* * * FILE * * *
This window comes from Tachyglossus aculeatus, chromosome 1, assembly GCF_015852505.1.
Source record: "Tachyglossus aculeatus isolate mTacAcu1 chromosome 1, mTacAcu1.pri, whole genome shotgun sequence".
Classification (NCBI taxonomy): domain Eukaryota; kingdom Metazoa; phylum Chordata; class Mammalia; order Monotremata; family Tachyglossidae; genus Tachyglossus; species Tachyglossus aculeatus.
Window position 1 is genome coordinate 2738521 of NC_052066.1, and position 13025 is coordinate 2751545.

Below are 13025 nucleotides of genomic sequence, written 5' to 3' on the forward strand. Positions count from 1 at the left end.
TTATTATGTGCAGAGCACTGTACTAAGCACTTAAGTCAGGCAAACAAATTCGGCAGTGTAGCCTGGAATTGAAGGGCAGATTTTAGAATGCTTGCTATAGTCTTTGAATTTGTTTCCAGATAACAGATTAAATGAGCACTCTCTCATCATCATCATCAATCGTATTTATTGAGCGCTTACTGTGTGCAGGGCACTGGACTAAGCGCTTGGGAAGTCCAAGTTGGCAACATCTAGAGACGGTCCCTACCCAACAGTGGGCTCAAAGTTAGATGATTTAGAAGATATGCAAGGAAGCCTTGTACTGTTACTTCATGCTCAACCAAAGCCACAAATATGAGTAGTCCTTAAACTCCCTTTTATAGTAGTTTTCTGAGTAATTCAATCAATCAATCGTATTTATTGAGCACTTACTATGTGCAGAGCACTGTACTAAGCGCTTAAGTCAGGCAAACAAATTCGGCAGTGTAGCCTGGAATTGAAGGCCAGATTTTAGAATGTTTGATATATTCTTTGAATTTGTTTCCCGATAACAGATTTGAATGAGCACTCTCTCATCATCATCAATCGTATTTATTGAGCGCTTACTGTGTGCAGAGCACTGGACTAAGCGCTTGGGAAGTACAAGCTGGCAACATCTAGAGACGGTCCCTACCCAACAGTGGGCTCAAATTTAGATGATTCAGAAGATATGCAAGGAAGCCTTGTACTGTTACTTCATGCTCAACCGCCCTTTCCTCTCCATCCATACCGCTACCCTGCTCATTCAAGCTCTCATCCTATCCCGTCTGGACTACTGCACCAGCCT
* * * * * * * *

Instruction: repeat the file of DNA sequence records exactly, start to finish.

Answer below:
This window comes from Tachyglossus aculeatus, chromosome 1, assembly GCF_015852505.1.
Source record: "Tachyglossus aculeatus isolate mTacAcu1 chromosome 1, mTacAcu1.pri, whole genome shotgun sequence".
Classification (NCBI taxonomy): domain Eukaryota; kingdom Metazoa; phylum Chordata; class Mammalia; order Monotremata; family Tachyglossidae; genus Tachyglossus; species Tachyglossus aculeatus.
Window position 1 is genome coordinate 2738521 of NC_052066.1, and position 13025 is coordinate 2751545.

Below are 13025 nucleotides of genomic sequence, written 5' to 3' on the forward strand. Positions count from 1 at the left end.
TTATTATGTGCAGAGCACTGTACTAAGCACTTAAGTCAGGCAAACAAATTCGGCAGTGTAGCCTGGAATTGAAGGGCAGATTTTAGAATGCTTGCTATAGTCTTTGAATTTGTTTCCAGATAACAGATTAAATGAGCACTCTCTCATCATCATCATCAATCGTATTTATTGAGCGCTTACTGTGTGCAGGGCACTGGACTAAGCGCTTGGGAAGTCCAAGTTGGCAACATCTAGAGACGGTCCCTACCCAACAGTGGGCTCAAAGTTAGATGATTTAGAAGATATGCAAGGAAGCCTTGTACTGTTACTTCATGCTCAACCAAAGCCACAAATATGAGTAGTCCTTAAACTCCCTTTTATAGTAGTTTTCTGAGTAATTCAATCAATCAATCGTATTTATTGAGCACTTACTATGTGCAGAGCACTGTACTAAGCGCTTAAGTCAGGCAAACAAATTCGGCAGTGTAGCCTGGAATTGAAGGCCAGATTTTAGAATGTTTGATATATTCTTTGAATTTGTTTCCCGATAACAGATTTGAATGAGCACTCTCTCATCATCATCAATCGTATTTATTGAGCGCTTACTGTGTGCAGAGCACTGGACTAAGCGCTTGGGAAGTACAAGCTGGCAACATCTAGAGACGGTCCCTACCCAACAGTGGGCTCAAATTTAGATGATTCAGAAGATATGCAAGGAAGCCTTGTACTGTTACTTCATGCTCAACCGCCCTTTCCTCTCCATCCATACCGCTACCCTGCTCATTCAAGCTCTCATCCTATCCCGTCTGGACTACTGCACCAGCCT